In his novel, “Le Colonel Chabert” Honoré de Balzac wrote his own version of a supposedly dead man returning to his wife, who has remarried and had children in the intervening period. She faces social ruin if the Colonel’s claims were to be proved true as her second husband threatens to repudiate her and their children if she was not really a widow when she married him. This too was made into a film starring the seemingly ubiquitous (in terms of French cinema of the time) Gérard Depardieu. His wife was played by the French actress Fanny Ardant. Mandip was much struck by my apparent resemblance to the lead actress. So I was not best pleased when one reviewer recently compared Ardant to a beautiful Colonel Gaddafi! Fanny Ardant also played Mary of Guise in the Cate Blanchette film “Elizabeth. “ As mother of Mary Queen of Scots, who went on to marry Lord Darnley, Mary of Guise would have been related by marriage to Darnley’s mother, the Countess of Lennox, who later died at Brooke House in Hackney.(“Pastime with good company,” 15th January 2010). Neither was to know it, but an earlier resident of Hackney played a key role in the fate of their daughter and daughter-in-law respectively. Ralph Sadlier’s final public duty was to act as one of the judges at the trial of Mary Queen of Scots in 1586.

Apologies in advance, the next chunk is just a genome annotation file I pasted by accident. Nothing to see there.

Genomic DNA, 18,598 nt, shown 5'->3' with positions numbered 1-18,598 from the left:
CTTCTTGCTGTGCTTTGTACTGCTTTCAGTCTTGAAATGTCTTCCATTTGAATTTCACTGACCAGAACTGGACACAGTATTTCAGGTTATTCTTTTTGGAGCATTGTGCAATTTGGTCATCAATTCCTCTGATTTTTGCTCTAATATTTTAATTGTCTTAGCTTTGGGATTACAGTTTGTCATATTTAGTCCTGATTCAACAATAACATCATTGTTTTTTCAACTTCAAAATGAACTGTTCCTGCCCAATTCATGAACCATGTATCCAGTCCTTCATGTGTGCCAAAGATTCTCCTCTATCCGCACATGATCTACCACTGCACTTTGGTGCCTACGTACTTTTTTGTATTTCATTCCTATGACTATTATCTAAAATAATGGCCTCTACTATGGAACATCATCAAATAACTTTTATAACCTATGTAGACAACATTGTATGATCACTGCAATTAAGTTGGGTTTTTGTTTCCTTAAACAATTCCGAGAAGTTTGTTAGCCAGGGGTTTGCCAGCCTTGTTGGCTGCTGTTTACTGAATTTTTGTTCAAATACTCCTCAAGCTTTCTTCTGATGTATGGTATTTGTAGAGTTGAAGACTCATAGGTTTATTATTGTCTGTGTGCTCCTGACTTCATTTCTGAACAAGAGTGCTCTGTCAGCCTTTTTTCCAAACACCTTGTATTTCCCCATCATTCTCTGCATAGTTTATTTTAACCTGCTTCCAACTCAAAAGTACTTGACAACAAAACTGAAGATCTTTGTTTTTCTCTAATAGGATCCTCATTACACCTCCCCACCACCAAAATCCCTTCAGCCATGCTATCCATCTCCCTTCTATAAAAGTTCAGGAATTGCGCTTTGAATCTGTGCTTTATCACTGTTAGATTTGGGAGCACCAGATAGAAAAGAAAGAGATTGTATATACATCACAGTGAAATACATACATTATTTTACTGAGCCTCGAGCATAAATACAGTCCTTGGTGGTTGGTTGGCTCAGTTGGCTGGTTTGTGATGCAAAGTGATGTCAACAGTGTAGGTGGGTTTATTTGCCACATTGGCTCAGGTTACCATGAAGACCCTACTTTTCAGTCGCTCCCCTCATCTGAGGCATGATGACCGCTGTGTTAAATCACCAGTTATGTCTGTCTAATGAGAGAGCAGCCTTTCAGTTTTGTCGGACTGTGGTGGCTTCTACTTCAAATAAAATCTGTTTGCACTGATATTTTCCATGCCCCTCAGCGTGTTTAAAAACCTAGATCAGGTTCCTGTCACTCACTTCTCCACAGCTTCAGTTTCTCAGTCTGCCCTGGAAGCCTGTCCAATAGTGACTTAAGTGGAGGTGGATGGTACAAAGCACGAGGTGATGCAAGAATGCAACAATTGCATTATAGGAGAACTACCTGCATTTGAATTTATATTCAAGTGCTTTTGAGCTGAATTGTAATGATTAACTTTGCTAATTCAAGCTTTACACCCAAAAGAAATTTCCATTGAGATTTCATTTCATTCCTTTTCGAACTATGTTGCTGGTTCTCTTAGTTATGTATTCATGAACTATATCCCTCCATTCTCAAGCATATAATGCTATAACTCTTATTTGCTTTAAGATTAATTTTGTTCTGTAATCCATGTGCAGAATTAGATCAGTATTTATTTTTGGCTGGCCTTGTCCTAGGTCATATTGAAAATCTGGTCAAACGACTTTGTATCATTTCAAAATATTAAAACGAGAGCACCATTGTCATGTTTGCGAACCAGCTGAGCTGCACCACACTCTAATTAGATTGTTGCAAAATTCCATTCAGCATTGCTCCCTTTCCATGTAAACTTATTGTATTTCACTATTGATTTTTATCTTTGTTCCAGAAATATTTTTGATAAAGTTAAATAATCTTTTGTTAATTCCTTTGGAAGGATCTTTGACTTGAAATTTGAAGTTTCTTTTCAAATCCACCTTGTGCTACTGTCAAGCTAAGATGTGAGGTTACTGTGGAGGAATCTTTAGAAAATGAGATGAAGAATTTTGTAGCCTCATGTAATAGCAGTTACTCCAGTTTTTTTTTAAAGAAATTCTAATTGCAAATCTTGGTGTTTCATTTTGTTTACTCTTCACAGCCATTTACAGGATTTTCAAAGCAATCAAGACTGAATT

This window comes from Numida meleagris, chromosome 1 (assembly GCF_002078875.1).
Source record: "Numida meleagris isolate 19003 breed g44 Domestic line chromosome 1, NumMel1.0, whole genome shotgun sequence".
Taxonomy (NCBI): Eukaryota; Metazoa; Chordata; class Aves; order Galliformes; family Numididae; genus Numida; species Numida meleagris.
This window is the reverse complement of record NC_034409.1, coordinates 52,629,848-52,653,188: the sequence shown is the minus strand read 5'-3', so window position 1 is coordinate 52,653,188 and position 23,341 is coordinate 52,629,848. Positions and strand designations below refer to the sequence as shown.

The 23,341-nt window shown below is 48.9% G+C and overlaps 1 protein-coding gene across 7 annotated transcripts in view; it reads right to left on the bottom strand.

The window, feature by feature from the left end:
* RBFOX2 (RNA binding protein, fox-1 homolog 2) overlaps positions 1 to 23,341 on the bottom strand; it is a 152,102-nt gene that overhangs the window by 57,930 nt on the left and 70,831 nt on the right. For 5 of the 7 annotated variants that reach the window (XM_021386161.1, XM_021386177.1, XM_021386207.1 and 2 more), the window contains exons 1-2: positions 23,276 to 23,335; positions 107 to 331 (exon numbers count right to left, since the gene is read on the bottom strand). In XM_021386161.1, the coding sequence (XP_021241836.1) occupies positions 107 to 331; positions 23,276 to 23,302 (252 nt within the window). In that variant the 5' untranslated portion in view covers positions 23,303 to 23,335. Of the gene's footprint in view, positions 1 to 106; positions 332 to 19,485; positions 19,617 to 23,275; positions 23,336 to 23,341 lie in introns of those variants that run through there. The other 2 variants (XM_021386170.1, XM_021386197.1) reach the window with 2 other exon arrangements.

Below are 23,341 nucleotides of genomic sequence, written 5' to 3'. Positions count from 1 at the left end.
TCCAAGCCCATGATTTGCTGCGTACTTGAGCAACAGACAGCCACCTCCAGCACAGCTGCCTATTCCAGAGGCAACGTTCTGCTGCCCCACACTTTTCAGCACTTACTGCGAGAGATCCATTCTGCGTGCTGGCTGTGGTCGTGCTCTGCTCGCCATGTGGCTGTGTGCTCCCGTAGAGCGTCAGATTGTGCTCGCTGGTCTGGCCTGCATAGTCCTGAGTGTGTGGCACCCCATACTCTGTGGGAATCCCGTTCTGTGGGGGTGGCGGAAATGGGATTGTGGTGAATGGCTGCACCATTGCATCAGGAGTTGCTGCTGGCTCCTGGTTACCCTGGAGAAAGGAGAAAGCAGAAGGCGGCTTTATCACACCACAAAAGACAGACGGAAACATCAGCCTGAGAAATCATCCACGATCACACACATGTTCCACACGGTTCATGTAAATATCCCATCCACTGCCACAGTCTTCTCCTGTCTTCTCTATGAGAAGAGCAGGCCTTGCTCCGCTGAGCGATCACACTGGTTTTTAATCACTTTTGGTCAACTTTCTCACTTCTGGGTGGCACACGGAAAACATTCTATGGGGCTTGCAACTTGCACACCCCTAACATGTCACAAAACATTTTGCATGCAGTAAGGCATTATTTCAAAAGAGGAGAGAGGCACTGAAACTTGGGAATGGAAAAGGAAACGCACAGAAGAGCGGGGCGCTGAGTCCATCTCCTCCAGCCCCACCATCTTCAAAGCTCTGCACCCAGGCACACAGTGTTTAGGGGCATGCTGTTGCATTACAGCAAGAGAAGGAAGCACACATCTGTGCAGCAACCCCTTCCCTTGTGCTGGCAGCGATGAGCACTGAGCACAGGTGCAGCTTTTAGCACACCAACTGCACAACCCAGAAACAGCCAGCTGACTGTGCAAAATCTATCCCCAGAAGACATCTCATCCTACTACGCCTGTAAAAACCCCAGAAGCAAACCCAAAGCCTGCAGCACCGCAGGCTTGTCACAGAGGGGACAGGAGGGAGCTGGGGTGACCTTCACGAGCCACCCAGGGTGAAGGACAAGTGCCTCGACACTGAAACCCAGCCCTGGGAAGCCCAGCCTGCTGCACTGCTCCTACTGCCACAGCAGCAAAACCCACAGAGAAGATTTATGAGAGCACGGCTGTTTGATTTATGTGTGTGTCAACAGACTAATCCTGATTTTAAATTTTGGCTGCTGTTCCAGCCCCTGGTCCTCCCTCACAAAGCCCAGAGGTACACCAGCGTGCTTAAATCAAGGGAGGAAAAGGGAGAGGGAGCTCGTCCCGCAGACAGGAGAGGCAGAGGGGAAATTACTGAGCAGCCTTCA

Ralph Sadlier had little time for the Scots even those of royal lineage. When he was sent as ambassador to Scotland in 1544 he was not impressed by the locals and wrote: ”Under the sun live not more beastly and unreasonable people than be here”. He might have amended that when he discovered that the supposedly dead husband of his wife, Helen Barre, had suddenly turned up very much alive and seemingly bent on making a nuisance of himself.

When Ralph Sadlier first met Helen Barre, he might well have thought it advantageous to align himself with a cousin of his powerful political master, Thomas Cromwell, who was then the chief minister of Henry VIII. Helen Barre must have been equally delighted at the prospect of marrying a courtier, whose star was clearly in the ascendancy. Furthermore, having been deserted along with her two young children by a first husband, subsequently presumed to have died in Ireland, she brought little in the way of a dowry to make her an attractive proposition for a potential spouse.